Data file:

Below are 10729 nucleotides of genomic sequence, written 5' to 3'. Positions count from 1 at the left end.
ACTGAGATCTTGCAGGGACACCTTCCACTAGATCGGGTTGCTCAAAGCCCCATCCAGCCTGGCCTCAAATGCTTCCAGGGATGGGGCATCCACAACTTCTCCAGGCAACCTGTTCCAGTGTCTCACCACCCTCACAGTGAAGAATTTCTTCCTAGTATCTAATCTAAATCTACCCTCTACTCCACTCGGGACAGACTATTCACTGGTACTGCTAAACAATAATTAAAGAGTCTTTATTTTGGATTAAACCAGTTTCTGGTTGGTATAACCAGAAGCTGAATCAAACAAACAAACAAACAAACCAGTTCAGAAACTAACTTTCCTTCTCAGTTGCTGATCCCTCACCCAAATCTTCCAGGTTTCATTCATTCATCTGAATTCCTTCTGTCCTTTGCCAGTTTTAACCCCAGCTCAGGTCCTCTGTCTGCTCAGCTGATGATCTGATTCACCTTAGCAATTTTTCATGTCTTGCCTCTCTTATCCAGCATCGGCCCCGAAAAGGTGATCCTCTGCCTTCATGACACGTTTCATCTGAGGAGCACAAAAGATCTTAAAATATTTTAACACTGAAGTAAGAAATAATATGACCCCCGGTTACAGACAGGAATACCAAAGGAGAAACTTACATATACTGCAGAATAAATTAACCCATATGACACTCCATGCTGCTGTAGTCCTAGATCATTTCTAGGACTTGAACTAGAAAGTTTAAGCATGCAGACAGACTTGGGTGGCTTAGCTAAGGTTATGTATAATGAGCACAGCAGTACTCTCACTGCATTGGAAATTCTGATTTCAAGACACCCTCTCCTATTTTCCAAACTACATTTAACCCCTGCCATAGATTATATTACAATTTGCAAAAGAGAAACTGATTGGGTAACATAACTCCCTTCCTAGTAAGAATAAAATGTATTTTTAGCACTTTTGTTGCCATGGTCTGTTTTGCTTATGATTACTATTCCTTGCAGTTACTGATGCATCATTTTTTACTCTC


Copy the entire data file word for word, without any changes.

Below are 10729 nucleotides of genomic sequence, written 5' to 3'. Positions count from 1 at the left end.
ACTGAGATCTTGCAGGGACACCTTCCACTAGATCGGGTTGCTCAAAGCCCCATCCAGCCTGGCCTCAAATGCTTCCAGGGATGGGGCATCCACAACTTCTCCAGGCAACCTGTTCCAGTGTCTCACCACCCTCACAGTGAAGAATTTCTTCCTAGTATCTAATCTAAATCTACCCTCTACTCCACTCGGGACAGACTATTCACTGGTACTGCTAAACAATAATTAAAGAGTCTTTATTTTGGATTAAACCAGTTTCTGGTTGGTATAACCAGAAGCTGAATCAAACAAACAAACAAACAAACCAGTTCAGAAACTAACTTTCCTTCTCAGTTGCTGATCCCTCACCCAAATCTTCCAGGTTTCATTCATTCATCTGAATTCCTTCTGTCCTTTGCCAGTTTTAACCCCAGCTCAGGTCCTCTGTCTGCTCAGCTGATGATCTGATTCACCTTAGCAATTTTTCATGTCTTGCCTCTCTTATCCAGCATCGGCCCCGAAAAGGTGATCCTCTGCCTTCATGACACGTTTCATCTGAGGAGCACAAAAGATCTTAAAATATTTTAACACTGAAGTAAGAAATAATATGACCCCCGGTTACAGACAGGAATACCAAAGGAGAAACTTACATATACTGCAGAATAAATTAACCCATATGACACTCCATGCTGCTGTAGTCCTAGATCATTTCTAGGACTTGAACTAGAAAGTTTAAGCATGCAGACAGACTTGGGTGGCTTAGCTAAGGTTATGTATAATGAGCACAGCAGTACTCTCACTGCATTGGAAATTCTGATTTCAAGACACCCTCTCCTATTTTCCAAACTACATTTAACCCCTGCCATAGATTATATTACAATTTGCAAAAGAGAAACTGATTGGGTAACATAACTCCCTTCCTAGTAAGAATAAAATGTATTTTTAGCACTTTTGTTGCCATGGTCTGTTTTGCTTATGATTACTATTCCTTGCAGTTACTGATGCATCATTTTTTACTCTC